Quote

Instead of invalidating restrictions that infringe on the right to keep and bear arms, the lower courts have deferred again and again to governments’ assertions about the public-safety implications the restrictions supposedly serve. The result has been to single out the Second Amendment for “special—and specially unfavorable—treatment.” Id.at 778. After all, “[t]he right to keep and bear arms . . . is not the only constitutional right that has controversial public safety implications.” Id. at 783. Yet only the right the Second Amendment protects is treated so cavalierly by the lower courts. Cf. Becerra, 138 S. Ct. at 945 (Thomas, J., dissenting) (“If a lower court treated another right so cavalierly, I have little doubt that this Court would intervene.”).

Thomas is right, but again, there's always that TeamD second amendment exception to how our rights should be treated.

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Amicus brief of National Rifle Association of America, Inc. submitted.

Oh dear. They opened with a laughable lie.

Quote

Founded in 1871, the NRA has approximately five million members and is America’s leading provider of firearms marksmanship and safety training for civilians.

I guess.

18 hours ago, frenchie said:
On 6/28/2019 at 8:08 PM, -Dino said:

the 5,000,000 plus NRA members

LOL.


Makes me wonder why an enlightened place like NY would require an NRA pistol course in the law at issue in this case. Pretty hateful stuff. And divisive. And probably racist. Not that there's proof of any of that, it just must be.

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On 6/25/2019 at 2:04 PM, Importunate Tom said:

They were only joined together at the Virginia ratifying convention of 1788, the eleventh hour of the Framing. The phrasing of one as an apparent preamble to the other was more stylistic than substantive.

How false. Between these two dates, the founders formed a committee, which carefully,  publicly sorted the second amendment, in 1792. They were sharp, and had in mind a force which needed to deal with Napoleons. Go read the MIlitia Act of 1792, please.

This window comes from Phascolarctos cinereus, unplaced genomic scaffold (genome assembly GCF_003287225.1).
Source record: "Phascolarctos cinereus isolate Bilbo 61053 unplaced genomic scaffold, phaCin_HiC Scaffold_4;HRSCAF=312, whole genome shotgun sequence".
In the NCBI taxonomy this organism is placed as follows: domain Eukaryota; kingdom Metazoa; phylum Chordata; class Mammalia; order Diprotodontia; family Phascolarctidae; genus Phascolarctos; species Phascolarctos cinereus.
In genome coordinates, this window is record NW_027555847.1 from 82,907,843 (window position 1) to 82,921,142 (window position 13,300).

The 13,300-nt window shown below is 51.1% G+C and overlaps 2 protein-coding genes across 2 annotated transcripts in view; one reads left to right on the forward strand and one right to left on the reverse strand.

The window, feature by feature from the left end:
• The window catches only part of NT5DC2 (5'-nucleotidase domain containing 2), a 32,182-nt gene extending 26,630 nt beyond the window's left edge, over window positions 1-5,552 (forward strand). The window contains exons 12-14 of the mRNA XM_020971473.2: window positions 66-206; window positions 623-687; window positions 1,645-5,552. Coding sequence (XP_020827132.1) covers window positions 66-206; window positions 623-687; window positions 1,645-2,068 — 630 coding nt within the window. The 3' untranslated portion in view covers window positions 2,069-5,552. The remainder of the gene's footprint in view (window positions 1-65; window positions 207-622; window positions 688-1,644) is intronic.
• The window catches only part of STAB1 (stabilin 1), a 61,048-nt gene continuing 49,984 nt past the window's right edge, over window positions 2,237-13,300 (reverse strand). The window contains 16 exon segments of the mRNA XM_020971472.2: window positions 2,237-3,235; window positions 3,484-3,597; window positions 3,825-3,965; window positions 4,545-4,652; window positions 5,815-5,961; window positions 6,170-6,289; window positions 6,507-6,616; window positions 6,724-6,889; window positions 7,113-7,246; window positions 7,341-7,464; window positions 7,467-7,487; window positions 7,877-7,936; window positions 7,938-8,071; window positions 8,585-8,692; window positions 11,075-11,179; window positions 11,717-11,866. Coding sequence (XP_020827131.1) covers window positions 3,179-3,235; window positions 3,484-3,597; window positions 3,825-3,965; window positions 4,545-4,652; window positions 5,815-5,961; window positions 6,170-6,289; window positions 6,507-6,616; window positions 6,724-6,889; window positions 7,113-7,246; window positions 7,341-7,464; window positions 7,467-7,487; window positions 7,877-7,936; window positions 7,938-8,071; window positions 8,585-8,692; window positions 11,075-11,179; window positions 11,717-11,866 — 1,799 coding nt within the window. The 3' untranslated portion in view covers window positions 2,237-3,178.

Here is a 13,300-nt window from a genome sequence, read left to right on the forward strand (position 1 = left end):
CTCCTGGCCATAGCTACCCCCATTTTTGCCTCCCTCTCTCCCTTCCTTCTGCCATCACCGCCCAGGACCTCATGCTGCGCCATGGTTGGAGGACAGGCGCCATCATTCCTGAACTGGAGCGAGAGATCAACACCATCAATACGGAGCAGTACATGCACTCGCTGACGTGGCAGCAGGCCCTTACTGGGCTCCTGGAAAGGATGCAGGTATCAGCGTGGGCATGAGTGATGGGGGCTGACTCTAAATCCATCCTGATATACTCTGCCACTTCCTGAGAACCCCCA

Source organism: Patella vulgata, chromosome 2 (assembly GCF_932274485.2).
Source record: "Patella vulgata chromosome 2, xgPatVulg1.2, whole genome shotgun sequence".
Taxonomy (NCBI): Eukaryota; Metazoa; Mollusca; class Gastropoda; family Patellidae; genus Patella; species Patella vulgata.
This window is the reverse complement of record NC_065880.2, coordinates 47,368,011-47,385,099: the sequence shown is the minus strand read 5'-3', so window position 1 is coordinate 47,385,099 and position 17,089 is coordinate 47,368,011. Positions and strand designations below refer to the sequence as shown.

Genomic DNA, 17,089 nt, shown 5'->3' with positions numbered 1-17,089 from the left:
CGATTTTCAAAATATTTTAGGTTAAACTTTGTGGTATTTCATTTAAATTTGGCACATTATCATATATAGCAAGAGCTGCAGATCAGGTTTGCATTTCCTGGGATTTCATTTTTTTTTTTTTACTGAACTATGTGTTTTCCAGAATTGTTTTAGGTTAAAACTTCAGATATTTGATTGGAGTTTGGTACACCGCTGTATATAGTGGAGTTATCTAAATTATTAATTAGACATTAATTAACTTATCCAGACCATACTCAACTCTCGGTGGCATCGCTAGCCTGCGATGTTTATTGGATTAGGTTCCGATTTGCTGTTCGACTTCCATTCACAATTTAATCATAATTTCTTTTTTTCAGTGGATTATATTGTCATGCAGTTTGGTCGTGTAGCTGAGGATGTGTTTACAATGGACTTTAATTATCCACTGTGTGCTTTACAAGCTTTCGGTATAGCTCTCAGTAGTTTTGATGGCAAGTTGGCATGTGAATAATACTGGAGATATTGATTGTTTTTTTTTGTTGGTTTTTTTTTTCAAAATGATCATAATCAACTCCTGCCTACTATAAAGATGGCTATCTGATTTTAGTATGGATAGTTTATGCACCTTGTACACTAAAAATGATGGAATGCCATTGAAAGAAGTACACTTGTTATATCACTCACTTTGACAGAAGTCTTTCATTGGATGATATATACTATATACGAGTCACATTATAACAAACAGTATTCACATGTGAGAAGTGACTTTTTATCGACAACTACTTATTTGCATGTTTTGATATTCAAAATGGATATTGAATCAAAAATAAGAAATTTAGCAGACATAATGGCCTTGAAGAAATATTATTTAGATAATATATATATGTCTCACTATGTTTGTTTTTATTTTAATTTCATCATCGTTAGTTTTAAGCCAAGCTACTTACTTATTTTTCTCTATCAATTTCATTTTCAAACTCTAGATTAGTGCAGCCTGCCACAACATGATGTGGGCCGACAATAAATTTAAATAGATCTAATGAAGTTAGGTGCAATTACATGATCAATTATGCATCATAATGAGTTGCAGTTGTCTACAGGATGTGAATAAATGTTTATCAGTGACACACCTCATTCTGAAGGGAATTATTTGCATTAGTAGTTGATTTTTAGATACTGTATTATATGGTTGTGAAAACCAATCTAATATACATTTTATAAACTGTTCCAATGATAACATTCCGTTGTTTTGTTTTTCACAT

These guys needed a decent military, and the Statute of Northhampton was in effect.  "Self defense," outside of military action, was simply not on their minds.

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On 6/30/2019 at 3:52 AM, Importunate Tom said:
Quote

lf-defense—inside or outside the home.

Umm... Jaime Caetano was HOMELESS when she made the CHOICE to defend HER BODY.

Pooplius wants to homeless to have stun guns, after the Libertarians put them on the streets..Such a problem-solving powerhouse we have here.

Read reason.com.

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19 hours ago, jocal505 said:

How false. Between these two dates, the founders formed a committee, which carefully,  publicly sorted the second amendment, in 1792. They were sharp, and had in mind a force which needed to deal with Napoleons. Go read the MIlitia Act of 1792, please.

These guys needed a decent military, and the Statute of Northhampton was in effect.  "Self defense," outside of military action, was simply not on their minds.

How stupid. Had you read any of the material presented, you'd know that several states wrote self defense into their constitutions at that time. But expecting you to read is like expecting you to know that no English law was "in effect" here after we were no longer a colony.